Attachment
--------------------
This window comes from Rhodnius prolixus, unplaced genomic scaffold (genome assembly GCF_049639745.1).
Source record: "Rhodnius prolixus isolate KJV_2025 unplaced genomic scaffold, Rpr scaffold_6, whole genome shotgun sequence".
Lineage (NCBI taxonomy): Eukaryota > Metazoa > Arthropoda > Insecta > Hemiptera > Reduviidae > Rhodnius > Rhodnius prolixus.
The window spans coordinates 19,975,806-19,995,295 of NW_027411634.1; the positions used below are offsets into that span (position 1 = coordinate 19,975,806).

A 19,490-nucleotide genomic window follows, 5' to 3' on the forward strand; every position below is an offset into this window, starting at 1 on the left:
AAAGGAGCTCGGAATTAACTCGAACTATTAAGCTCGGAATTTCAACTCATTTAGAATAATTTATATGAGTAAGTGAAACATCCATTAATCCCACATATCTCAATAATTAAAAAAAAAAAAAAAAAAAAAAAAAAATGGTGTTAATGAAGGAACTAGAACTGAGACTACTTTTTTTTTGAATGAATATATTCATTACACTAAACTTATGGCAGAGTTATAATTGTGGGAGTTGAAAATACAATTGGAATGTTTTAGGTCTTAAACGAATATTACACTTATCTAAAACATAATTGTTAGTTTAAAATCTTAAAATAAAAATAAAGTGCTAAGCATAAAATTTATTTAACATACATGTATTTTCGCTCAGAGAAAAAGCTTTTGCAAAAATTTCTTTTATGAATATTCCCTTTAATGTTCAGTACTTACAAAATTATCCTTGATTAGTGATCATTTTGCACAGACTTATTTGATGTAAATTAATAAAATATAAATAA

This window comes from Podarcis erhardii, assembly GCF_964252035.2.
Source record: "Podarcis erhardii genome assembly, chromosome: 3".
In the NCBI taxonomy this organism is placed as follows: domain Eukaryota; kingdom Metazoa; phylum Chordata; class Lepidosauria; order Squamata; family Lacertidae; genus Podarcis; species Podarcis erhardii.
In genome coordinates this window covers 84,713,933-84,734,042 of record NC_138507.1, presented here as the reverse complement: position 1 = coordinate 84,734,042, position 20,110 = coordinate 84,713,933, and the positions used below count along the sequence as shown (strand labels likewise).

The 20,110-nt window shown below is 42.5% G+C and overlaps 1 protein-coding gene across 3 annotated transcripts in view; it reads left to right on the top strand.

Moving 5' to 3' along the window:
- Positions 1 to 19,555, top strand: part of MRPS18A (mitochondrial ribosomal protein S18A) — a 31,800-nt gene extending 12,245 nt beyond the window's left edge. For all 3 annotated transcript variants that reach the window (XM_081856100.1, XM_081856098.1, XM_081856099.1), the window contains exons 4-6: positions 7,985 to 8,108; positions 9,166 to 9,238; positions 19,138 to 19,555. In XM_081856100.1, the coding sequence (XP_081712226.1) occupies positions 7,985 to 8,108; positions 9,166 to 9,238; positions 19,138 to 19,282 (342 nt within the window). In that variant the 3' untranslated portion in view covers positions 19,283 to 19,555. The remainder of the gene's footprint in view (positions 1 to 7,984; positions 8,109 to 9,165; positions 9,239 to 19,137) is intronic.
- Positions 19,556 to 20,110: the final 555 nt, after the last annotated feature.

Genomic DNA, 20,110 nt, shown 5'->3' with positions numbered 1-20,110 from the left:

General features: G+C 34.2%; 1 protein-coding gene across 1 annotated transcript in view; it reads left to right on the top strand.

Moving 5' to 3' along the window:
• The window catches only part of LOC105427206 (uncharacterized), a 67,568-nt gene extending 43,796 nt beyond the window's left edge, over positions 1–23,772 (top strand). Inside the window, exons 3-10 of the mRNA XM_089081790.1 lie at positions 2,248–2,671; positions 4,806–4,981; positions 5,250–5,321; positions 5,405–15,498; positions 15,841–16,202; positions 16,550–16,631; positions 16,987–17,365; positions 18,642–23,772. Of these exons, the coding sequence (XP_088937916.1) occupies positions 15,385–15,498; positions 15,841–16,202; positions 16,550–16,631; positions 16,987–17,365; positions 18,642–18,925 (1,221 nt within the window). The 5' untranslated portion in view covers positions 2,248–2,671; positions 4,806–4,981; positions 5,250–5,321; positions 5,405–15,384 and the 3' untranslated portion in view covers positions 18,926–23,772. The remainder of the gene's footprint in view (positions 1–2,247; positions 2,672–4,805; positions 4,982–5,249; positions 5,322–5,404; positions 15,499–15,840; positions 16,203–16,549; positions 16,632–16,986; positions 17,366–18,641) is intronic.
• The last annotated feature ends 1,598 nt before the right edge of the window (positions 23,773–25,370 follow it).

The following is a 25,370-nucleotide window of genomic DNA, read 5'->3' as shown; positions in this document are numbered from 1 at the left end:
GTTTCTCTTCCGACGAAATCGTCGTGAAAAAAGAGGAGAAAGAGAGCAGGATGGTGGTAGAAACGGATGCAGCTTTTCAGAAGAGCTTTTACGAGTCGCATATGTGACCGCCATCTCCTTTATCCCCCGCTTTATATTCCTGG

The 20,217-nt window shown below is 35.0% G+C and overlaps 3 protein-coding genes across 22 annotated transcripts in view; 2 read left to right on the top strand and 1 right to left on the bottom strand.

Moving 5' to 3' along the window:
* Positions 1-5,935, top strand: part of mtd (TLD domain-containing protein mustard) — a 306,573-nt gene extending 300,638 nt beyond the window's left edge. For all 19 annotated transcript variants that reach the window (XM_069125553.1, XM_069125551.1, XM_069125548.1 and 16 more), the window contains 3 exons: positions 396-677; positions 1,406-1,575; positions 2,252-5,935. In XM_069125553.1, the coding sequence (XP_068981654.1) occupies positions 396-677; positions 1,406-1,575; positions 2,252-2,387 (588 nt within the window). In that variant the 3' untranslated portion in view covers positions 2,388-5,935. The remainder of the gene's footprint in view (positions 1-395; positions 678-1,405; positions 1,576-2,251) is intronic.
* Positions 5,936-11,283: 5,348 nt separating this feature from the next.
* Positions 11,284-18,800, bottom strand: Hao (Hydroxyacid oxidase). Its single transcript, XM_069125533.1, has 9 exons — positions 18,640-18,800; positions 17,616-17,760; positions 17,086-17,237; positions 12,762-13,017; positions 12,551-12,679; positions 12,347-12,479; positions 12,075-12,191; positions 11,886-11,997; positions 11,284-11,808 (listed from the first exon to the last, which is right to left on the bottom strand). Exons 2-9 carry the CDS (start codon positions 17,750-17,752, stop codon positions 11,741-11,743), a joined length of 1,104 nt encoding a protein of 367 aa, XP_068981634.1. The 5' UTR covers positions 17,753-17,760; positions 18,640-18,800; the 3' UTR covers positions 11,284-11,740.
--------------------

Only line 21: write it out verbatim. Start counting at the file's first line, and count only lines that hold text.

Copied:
GTTTCTCTTCCGACGAAATCGTCGTGAAAAAAGAGGAGAAAGAGAGCAGGATGGTGGTAGAAACGGATGCAGCTTTTCAGAAGAGCTTTTACGAGTCGCATATGTGACCGCCATCTCCTTTATCCCCCGCTTTATATTCCTGG